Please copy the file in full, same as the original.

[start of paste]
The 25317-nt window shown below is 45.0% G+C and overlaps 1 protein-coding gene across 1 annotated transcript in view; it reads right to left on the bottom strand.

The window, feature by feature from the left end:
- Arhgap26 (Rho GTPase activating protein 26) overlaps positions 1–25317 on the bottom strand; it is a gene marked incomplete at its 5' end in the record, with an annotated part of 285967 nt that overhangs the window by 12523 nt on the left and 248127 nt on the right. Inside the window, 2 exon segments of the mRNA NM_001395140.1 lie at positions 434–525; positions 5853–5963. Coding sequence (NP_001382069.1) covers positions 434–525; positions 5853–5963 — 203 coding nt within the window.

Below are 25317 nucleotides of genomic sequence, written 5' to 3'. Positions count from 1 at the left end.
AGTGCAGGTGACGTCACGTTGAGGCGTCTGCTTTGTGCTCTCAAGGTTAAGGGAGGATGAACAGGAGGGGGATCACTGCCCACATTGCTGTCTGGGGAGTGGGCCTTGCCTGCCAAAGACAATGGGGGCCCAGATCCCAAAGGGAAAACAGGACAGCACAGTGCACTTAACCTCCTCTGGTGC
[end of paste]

The 25317-nt window shown below is 45.0% G+C and overlaps 1 protein-coding gene across 1 annotated transcript in view; it reads right to left on the bottom strand.

The window, feature by feature from the left end:
- Arhgap26 (Rho GTPase activating protein 26) overlaps positions 1–25317 on the bottom strand; it is a gene marked incomplete at its 5' end in the record, with an annotated part of 285967 nt that overhangs the window by 12523 nt on the left and 248127 nt on the right. Inside the window, 2 exon segments of the mRNA NM_001395140.1 lie at positions 434–525; positions 5853–5963. Coding sequence (NP_001382069.1) covers positions 434–525; positions 5853–5963 — 203 coding nt within the window.

Below are 25317 nucleotides of genomic sequence, written 5' to 3'. Positions count from 1 at the left end.
AGTGCAGGTGACGTCACGTTGAGGCGTCTGCTTTGTGCTCTCAAGGTTAAGGGAGGATGAACAGGAGGGGGATCACTGCCCACATTGCTGTCTGGGGAGTGGGCCTTGCCTGCCAAAGACAATGGGGGCCCAGATCCCAAAGGGAAAACAGGACAGCACAGTGCACTTAACCTCCTCTGGTGC